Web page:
Co-commissioned by the Cheltenham Music Festival and the Aberystwyth Musicfest Richard Blackford’s The Great Animal Orchestra will receive a first performance on July 12th 2014 in Cheltenham Town Hall by the BBC National Orchestra of Wales, conducted by Martyn Brabbins. The music is inspired by the work of American environmentalist and soundscape recordist Bernie Krause. This five movement symphony combines live orchestra with Krause’s recordings from around the world – including the Sumatran rainforest, American Pacific tree frogs, African elephants and gorillas, and a range of exotic, South American birds.

This première will be broadcast live on BBC Radio 3 and will be available for a further seven days after broadcast on the BBC iPlayer. Further performances will take place on Saturday 2nd August 2014 at the Aberystwyth Festival and on Monday 4th August 2014 at Birmingham Town Hall with the London School’s Symphony Orchestra, conducted by Richard Blackford.

The companion CD will be available in October 2014 – available on Nimbus Records. The Great Animal Orchestra Symphony will be coupled with a recording of a new orchestration by Richard Blackford of “Carnival of the Animals”.

Layout_Flyer_A4_02Here is the composer’s note: In April 2012 I heard extracts from Bernie Krause’s book The Great Animal Orchestra read on BBC Radio 4 Book of the Week. By inventing the term « biophony », or the collective voices generated by all the organisms in a given natural habitat and time, Bernie invites the listener to become aware of the intricate layers of sound created by the animal world within natural habitats which he likens to the layers and textures of an orchestra. When I first visited him in Northern California he not only played the beautiful recordings he had created over forty-five years in the field, ranging from Borneo, Zimbabwe, the Amazon and many other countries, but he also showed me their beautiful and compelling organization on a spectogram, a graphic illustration of sound. Here was a visual impression of the extreme highest « instruments » of the animal orchestra (the bats that are beyond our range of hearing yet visible on the spectogram) to the lowest growls of African elephants. Spectograms also illustrate the varied shapes of animal vocalisations – a swooping glissando, a hard, percussive pattern, a complex, skipping or melodious birdsong – remarkably similar to the notation and design of a musical score. Bernie pointed out the acoustic order (biophony) these collective animal voices generate; that instantaneous and organised expression of insects, reptiles, amphibians, birds and mammals in which they inhabit their own set time and frequency niches just as musical instruments operate within a given range in an orchestra. They even interact with each other, interrupting and resuming in the way a concerto soloist interacts with the orchestra. This then is Bernie Krause’s aptly named Great Animal Orchestra in which his unaltered wild soundscape recordings are combined with the resources of a full symphony orchestra.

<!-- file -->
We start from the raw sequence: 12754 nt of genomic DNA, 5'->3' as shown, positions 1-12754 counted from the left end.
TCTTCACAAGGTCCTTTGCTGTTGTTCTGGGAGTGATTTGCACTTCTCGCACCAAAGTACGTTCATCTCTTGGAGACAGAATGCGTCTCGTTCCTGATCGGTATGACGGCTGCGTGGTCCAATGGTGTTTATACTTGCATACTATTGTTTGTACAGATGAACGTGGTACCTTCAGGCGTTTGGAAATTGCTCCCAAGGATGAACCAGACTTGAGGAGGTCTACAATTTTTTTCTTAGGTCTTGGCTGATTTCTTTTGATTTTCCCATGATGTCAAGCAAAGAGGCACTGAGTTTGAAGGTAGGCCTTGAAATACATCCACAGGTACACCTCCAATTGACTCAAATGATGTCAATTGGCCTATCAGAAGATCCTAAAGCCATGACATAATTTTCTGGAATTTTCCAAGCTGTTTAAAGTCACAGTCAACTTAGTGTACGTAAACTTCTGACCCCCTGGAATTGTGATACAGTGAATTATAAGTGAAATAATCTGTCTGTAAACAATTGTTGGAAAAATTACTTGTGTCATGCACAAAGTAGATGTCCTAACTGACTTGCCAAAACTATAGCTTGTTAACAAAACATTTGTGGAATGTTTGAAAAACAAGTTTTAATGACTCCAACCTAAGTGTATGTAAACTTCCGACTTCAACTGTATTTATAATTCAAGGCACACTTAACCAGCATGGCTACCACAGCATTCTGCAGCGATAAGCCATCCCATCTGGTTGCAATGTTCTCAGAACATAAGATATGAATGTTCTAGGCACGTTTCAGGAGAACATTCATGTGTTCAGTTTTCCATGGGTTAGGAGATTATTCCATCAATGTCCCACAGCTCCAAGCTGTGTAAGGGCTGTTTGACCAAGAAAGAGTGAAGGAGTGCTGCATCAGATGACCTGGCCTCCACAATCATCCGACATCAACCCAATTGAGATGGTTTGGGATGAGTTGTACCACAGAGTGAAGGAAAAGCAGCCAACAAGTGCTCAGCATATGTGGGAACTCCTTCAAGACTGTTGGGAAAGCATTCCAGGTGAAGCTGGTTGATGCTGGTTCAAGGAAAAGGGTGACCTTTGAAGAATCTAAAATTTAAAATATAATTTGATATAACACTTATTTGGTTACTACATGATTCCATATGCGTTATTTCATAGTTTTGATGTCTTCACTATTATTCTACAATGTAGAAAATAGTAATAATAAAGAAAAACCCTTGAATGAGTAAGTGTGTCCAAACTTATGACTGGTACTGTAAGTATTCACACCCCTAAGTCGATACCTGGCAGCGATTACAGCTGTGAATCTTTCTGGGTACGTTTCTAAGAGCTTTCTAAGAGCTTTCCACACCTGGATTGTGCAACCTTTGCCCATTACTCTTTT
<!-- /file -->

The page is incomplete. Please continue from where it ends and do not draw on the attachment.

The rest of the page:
We started with context. Just as the acoustics of a concert hall or resonant cathedral have a direct bearing on how the music was conceived and is performed, so too are the animal sounds and songs shaped in large part by their habitats and acoustic environments. The rich resonance of a Sumatran tropical rainforest allows the white-handed gibbons to project their joyous duets with a thrilling reverberation, deliberately bouncing their calls off the geographic features of the landscape as well as the humid flora, leaves, branches and trunks of forest vegetation. By contrast, the dry, less reverberant acoustics of the desert works perfectly for the fox or coyote’s bark, whilst the nocturnal ambience of a tropical rainforest provides an ideal setting for polyphonic frog choruses. My first challenge was to create orchestral music whose character would change according to the ambient texture and context of the recordings that surround it.

Leoš Janáček described « the melodic curves of speech » as a key element in his musical thought, and I wondered how orchestral music might be created that derived its melodic curves and rhythms from Bernie’s remarkable recordings. So I set about sketching melodies and rhythms that could become the building blocks of my own orchestral music, layering multiple ostinati figures in the way the Balinese do in their Gamelan music, multiple tempi like Charles Ives, harmonizing, making variations through augmentation and diminution, through intervallic variation and expansion and contraction of musical cells. I wanted my orchestra to be a living organism, with the layers of melody and rhythm audible as a huge ensemble, like Bernie’s wild soundscape recordings, or heard in their constituent parts, like a spotlight on a particular soloist.

To mimic or not to mimic? Animals in the wild – organisms, who vocalise in both competitive and cooperative relationships to one another – often mimic one another’s voices (like katydids, mocking birds, and certain whale species). And from the early stages of evolution we humans have mimicked the vocal and percussive performances of animals, from individual voices to entire organised structures. Examples include the Balinese “ketjak” monkey dance, the instrumental and vocal performances of the Ba’Aka pygmy tribe of Africa, to the incorporation of birdsong into the orchestral works of Messiaen. In The Great Animal Orchestra Symphony I decided to only mimic the astonishing Musician Wren in the fifth movement. Having notated it as a forty four-note song (after which the bird repeats the sequence exactly) I couldn’t resist using it as a basis for a set of variations.

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